I had been a struggling with how to get everything done. I wanted to spend time with the girls, educate them, visit with friends, take care of the house, and pursue my own passions. I just didn’t have time to get it all done. I needed a plan. Most homeschool moms can relate to this feeling. There just are not enough hours in the day.
Implementing A Work Day
After much thought I decided it was time to institute a “work day.” The girls were old enough (nine and twelve) to take care of themselves and get their school work done. This ended up being a blessing in disguise for our family. Not only did I gain dedicated time to work uninterrupted on a project, they gained valuable life skills by learning to work independently.
This didn’t happen overnight though. It was a process that occurred over several years as we trained the girls to work diligently. Here’s the process we used to turn over responsibility to our children and encouraged them to work independently.
How To Encourage Your Homeschool Children To Work Independently
Start by working alongside them.
When you first begin to transfer responsibility to your child, you will need to work alongside them. Teach them what to do and how to do it. One of the easiest ways we found to do this is to work from a list. Sometimes I write out what needs to be done on a whiteboard such as what we need to accomplish before we can leave for the movies. Other times we use a template that can be printed whenever we need it such as a packing list for a trip. Each week we use a notebook with their school assignments and chores listed by day.
Regardless of the type of list you use, teach your children to stay focused on the task at hand. It may be helpful to set a timer for 10-30 minutes and encourage them to try to finish the task before the timer goes off. When the timer is finished, they can take a brain break before starting to work on the next task. When my daughters were first learning to work from a list, I had them check-in with me after each task to make sure they were staying focused.
Next, turn over responsibility a little at a time.
Once I was confident my girls could work diligently from the list and would use the timers to stay focused, I assigned independent work during a portion of the day. We worked on family lessons first and then split up to work on individual lessons. I still had them check-in after every couple of tasks to make sure they were staying focused and to answer any questions they had.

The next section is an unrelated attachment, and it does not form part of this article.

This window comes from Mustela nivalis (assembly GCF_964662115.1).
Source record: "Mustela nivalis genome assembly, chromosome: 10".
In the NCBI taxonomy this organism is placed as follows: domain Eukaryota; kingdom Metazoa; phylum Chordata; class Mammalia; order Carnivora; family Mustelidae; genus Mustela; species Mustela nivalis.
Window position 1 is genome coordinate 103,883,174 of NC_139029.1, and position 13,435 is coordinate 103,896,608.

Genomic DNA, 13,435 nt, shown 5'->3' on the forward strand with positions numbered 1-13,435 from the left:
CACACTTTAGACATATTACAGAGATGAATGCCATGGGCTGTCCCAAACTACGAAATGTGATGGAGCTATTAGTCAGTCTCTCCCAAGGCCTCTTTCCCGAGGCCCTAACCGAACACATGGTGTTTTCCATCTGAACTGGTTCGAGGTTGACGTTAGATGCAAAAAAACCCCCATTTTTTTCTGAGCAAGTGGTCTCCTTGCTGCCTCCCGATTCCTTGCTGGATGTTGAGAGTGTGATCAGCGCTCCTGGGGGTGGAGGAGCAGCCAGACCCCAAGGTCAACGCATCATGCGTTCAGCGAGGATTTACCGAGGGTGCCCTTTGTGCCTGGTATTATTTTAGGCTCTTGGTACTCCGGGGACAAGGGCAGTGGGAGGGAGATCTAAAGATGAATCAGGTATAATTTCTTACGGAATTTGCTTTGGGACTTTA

Finally, turn over responsibility but provide quality control checks.
Then came the day I told them I was instituting a work day each week and I expected them to work independently. I also expected my older daughter to help my younger daughter when she needed it.
We still have check-ins since this encourages timeliness and provides accountability. When I finish a task and am taking a break (at least every hour), I check in with each girl to make sure she is making reasonable progress towards accomplishing her lessons and chores for the day.
What steps can you take today to turn over responsibility to your children?
Are you ready to turn over some responsibilities to your children? Be patient as you turn over one responsibility at a time. If you are a little unsure what your first steps should be, here are a few suggestions to get you started:
- Turn over responsibility for meal prep.
- Present your children with a responsibilities and privileges list.
- Set high expectations.
- Allow your children to start making decisions about their money. You might even consider allowing your children to take responsibility for more of their large purchases as this family does.
- Teach your children to do their own laundry.
- Put an older child in charge of a younger sibling’s lesson.
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